Wed 01 March 2017
So as I type this, while obsessively checking the server logs, and #awsoutage on twitter, I am reminded of the Benjamin Franklin quote: "By failing to prepare, you are preparing to fail". Currently Amazon Web Services (AWS) is suffering from an unspecified problem with S3, their Simple Storage Service. This is a place where companies store files and underpins a fair chunk of the internet. Lots of websites will host their content on S3 and many services depend upon it to a degree. AWS has a huge share of the cloud service market so any outage by them is a big deal.
The thing is, S3 has a 99.9% uptime guarantee, this is well into the realms of high availability services but is not 100%. "Three nines" means that in a given month you can expect less than 43.8 minutes of downtime or 8.76 hours per year. As you increase the number of "nines" you get progressively tighter and tighter constraints on how long your system can be down for. At "nine nines" you are down to 2.6297 ms per month, which is sort of terrifying if you think about how long a single API request might take to complete. At S3 levels of service you can expect the system to be mostly up, but have occasional blips. Unfortunately if you host half the internet, a blip becomes headline news.
Here at CriticalBlue we have a much smaller, but still important, impact on the smooth running of the internet, but it is still a top priority for us if our service is interrupted. Our Approov customers depend on us to secure their mobile APIs and if we go down, that has a direct impact on their service. That is why we are always trying to improve our response to various degrees of service outage in amongst all the other competing priorities for the product. We are far from perfect, but I wanted to highlight one aspect of our system that means that we have so far (fingers crossed) been able to maintain our service through this S3 outage.
In order to authenticate mobile apps, we send data from our mobile SDK to our attestation servers. This data is checked against signatures registered with our service when the app is created, to verify it has not been modified. Once we have confirmed the authenticity of the app, we issue a token that it then uses to access the APIs we are protecting. It works in much the same way as a user authentication scheme, but instead of authenticating a user, we are authenticating an app.
We store part of the data we use to perform our app attestation step in S3. Independent of any thoughts of robustness, we are interested in quickly checking apps. To allow us to do that we need to have the data we rely upon available to the machines handling the requests. So we cache the data locally, periodically going out to S3 and our database to retrieve any updated information. Because we have a copy of the data local to each of our attestation machines we can continue to perform checks even if we lose access to it. The worst that should happen is that we do not pick up the latest changes. But if the database or S3 are down, it is unlikely anyone will be able to make any changes anyway.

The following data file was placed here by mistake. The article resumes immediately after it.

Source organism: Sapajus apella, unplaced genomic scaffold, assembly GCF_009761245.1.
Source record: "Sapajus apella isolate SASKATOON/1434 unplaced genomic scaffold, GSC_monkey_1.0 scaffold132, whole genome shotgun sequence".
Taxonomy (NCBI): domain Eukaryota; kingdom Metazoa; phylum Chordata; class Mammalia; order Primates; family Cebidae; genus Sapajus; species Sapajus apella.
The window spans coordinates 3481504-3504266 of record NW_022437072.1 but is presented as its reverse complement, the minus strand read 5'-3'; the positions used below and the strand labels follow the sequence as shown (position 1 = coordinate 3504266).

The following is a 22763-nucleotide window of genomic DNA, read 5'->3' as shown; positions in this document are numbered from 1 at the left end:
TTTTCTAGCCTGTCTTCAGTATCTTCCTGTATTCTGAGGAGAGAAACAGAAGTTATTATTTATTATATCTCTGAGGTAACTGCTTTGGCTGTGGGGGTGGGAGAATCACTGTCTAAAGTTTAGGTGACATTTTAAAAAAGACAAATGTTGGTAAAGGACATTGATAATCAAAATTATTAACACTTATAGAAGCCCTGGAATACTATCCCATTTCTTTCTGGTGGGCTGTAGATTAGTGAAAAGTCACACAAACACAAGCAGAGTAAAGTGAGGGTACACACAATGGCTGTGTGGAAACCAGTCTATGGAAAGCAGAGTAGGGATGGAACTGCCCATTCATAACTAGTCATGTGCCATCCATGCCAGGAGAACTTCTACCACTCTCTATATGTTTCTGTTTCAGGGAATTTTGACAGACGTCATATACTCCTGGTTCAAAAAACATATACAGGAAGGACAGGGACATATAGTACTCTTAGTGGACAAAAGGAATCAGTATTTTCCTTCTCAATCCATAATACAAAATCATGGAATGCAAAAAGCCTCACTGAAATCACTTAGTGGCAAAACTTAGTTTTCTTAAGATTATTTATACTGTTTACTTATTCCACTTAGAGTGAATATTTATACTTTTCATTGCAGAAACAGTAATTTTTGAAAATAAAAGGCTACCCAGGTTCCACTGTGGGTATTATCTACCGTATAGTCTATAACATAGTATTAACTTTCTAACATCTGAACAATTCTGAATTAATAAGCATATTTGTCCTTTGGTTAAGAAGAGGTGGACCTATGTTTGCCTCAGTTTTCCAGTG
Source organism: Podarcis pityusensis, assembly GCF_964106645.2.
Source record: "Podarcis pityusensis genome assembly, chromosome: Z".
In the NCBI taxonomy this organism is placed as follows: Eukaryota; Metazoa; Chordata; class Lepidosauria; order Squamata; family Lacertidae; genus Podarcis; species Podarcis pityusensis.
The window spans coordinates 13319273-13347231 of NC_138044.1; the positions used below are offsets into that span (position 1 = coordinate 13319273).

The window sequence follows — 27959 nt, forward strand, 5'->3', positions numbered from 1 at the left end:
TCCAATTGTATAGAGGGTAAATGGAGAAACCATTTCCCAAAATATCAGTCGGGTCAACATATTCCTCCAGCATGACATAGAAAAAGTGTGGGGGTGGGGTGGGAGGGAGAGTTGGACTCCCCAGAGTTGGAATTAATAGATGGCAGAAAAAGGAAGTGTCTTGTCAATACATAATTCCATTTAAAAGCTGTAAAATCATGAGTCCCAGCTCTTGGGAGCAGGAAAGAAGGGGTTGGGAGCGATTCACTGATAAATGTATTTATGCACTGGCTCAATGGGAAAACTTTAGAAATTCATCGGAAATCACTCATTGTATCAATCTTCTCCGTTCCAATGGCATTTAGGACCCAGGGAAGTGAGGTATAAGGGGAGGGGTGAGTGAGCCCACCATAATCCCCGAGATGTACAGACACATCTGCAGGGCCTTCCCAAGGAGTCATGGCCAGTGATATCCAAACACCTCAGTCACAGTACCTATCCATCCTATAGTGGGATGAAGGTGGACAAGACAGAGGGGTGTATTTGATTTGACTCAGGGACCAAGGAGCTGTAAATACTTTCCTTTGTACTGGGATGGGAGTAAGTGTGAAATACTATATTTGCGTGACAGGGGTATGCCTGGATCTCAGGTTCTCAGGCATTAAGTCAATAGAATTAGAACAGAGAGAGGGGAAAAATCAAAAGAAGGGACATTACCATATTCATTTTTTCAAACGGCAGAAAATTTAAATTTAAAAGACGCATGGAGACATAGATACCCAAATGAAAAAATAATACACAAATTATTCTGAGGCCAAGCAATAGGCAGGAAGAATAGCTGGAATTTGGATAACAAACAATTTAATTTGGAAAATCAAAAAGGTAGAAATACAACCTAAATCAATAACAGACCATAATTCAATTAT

The solution is not complete by any means, and we have various plans for how to further increase the robustness of our system, but it does mean we can still work even if S3 goes down. I say "if", when what I really mean is "when". The "three nines" uptime guarantee for S3 means that you are pretty much guaranteed that the service will go down at some point, so if you have a service that your customers depend upon, it makes sense to spend a little time thinking about how best to handle the disappearance of vital bits of infrastructure. We also depend upon other AWS services which have less than 100% uptime guarantees, and the more external services you depend upon, the harder it is to maintain your own service levels. And that brings me back to the title of the post, because of our dependency on infrastructure provided by others we have to prepare to fail because in an increasingly cloud based world, it is an absolute certainty that from time to time you will have to deal with major system outages outside your control.
I don't want to tempt fate so I will leave you with this irony: though our service is still operating normally, I will be unable to tell you all about it until S3 recovers, because our website is hosted there and we can't upload any new content. More preparation still definitely required.